Unfortunately, I figured out a couple hours before leaving that the post-by-email feature of this site isn’t working, so I wasn’t able to post updates from the boat (beyond the comments on the tracking page), but here’s a summary:

A submarine flies past us on Puget Sound.

The delivery started smoothly enough, beating up the sound in a constant 12 knots or so. A coast guard RIB engaged in a very short low-speed chase with us – they were just trying to get us out of the way of a submarine. This is the first time I’ve ever seen a sub on Puget Sound itself; usually they go down Hood Canal, but this one seemed to be coming from Bremerton.

The wind abated a bit as we entered the Strait, and I had a little tacking duel with the Pt. Wilson buoy. The buoy was winning for about half an hour, but I eventually prevailed. It took a bit of motoring to get out the Strait, so we decided to head into Neah Bay and top off the gas tanks. This would turn out to be completely unnecessary, but I enjoyed the opportunity to stop someplace new, stretch my legs, and use real plumbing for the last time in a while.

The light house on Tatoosh Island, Cape Flattery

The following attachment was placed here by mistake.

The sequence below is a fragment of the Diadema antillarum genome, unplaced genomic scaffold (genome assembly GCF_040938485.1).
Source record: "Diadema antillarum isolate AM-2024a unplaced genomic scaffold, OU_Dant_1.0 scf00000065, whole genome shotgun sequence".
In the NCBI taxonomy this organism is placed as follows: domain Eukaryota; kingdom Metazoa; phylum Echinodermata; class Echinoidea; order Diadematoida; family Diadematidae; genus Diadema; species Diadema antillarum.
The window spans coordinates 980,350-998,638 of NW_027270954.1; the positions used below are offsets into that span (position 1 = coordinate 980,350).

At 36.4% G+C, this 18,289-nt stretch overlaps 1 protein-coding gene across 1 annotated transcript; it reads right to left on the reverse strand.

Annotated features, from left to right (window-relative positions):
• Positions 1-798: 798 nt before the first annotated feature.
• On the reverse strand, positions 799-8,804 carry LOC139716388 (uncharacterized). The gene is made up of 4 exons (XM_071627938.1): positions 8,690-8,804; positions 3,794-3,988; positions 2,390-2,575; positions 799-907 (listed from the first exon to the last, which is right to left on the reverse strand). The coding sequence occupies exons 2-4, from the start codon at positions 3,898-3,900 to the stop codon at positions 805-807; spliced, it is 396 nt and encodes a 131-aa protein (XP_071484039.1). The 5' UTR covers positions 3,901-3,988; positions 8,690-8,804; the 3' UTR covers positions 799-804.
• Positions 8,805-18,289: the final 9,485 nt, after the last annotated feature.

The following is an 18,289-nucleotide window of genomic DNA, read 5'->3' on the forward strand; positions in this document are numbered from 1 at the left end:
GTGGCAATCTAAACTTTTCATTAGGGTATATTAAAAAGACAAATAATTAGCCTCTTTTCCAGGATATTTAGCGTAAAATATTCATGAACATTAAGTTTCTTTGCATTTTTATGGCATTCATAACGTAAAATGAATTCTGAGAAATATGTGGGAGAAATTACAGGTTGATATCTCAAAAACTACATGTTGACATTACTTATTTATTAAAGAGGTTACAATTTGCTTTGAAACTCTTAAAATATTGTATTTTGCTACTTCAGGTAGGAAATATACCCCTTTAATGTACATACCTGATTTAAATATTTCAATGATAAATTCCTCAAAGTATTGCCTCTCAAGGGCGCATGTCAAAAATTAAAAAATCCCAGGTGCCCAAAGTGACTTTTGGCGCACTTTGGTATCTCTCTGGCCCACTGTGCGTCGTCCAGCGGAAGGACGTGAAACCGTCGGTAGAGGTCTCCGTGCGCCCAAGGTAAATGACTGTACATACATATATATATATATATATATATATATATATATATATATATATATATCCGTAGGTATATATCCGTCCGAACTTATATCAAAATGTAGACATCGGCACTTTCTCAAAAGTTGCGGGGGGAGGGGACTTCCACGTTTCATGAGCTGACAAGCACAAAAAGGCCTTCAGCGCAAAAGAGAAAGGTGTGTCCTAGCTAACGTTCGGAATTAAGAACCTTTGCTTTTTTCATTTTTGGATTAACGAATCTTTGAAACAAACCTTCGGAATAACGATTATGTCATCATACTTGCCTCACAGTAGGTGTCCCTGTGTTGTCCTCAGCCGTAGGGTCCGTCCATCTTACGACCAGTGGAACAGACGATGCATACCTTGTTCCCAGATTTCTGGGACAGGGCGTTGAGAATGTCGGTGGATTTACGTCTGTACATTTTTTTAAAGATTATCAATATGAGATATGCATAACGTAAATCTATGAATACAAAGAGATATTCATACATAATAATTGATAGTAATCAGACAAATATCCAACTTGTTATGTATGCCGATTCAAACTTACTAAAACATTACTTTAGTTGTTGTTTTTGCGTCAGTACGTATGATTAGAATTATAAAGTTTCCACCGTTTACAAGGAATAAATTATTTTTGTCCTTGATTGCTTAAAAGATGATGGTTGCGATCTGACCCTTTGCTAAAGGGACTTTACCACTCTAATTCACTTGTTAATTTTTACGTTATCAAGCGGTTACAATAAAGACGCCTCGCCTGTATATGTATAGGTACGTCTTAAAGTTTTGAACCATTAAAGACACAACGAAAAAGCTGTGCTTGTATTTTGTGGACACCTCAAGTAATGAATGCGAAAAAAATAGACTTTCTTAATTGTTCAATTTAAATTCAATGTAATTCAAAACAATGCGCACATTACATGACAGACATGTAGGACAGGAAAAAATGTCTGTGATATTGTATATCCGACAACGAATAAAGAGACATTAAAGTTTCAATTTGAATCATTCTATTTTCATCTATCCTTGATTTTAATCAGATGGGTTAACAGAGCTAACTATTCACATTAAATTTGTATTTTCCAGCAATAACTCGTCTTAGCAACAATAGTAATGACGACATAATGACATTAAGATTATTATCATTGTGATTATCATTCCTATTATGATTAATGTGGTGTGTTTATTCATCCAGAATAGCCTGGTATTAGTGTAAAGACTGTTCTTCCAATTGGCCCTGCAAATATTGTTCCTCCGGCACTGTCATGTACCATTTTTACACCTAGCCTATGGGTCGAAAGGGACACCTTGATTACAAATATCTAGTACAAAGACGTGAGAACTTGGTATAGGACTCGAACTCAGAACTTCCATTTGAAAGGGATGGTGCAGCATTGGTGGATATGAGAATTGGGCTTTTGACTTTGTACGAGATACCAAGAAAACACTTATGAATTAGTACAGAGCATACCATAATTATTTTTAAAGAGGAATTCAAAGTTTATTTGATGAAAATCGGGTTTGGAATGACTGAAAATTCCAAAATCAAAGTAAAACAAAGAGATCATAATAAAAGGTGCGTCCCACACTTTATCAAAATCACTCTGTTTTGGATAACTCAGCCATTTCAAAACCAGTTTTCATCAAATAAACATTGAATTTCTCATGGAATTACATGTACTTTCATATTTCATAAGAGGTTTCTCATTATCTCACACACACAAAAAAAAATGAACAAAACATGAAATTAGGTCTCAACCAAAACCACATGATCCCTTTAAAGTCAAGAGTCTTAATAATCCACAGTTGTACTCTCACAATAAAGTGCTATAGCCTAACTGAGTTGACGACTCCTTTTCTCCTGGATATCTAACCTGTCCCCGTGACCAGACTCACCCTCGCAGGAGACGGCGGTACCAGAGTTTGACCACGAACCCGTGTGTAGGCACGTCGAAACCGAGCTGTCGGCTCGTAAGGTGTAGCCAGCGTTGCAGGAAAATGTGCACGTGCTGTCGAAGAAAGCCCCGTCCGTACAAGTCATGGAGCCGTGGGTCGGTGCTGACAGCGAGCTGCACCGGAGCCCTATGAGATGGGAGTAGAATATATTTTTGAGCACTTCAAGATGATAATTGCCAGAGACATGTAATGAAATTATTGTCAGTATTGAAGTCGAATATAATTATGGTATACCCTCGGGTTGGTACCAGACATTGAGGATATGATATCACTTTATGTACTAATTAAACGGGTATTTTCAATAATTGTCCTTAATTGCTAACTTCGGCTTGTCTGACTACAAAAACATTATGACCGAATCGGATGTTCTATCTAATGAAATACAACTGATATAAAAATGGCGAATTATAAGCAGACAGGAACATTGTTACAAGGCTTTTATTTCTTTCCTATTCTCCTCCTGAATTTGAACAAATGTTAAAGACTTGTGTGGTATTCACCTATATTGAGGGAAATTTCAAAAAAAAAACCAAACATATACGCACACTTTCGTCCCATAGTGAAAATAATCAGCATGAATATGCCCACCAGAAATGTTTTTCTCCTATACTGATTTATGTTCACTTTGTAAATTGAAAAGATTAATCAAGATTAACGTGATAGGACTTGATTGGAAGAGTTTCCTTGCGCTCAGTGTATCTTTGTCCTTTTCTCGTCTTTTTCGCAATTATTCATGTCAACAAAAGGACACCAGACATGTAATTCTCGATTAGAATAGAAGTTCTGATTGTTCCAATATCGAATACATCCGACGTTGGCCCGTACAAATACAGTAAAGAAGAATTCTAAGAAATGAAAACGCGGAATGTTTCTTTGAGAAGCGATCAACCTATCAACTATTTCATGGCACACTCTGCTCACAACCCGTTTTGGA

We hit the Big Ocean about 24 hours after leaving the WAC. It’s kind of weird to start off on a big voyage and still be within sight of familiar land after a day and a half. To get offshore quickly, we started out on a close reach. The thing with the Olson 30 is anything from a beam reach to close hauled is pretty darn wet. We had spent a lot of time and energy trying to make the inside of the boat a little drier, but our puny efforts were quickly defeated by the Pacific Ocean. Day three saw the winds turn from the West to the South, so we had to tack and head offshore even more into the wind, which added to our misery pretty significantly. Most boats going upwind on the ocean crash through the waves, shaking the occupants, rolling things around the cabin, and spilling cocktail glasses. ULDBs do not do this. They slam into every wave with a nerve-rattling boom that echoes inside the hull like a bass drum, knocking out fillings and propelling water tanks, almanacs, sails, sleeping crew, batteries and cans of ravioli across the boat and into bulkheads and bilges. After each impact, the mast wobbles like a diving board, kicking up the skipper’s insanity a notch. It’s best to escape the carnage by staying on deck, where rain, seawater and breathing air are pretty much in similar proportions.

My home for the next four months.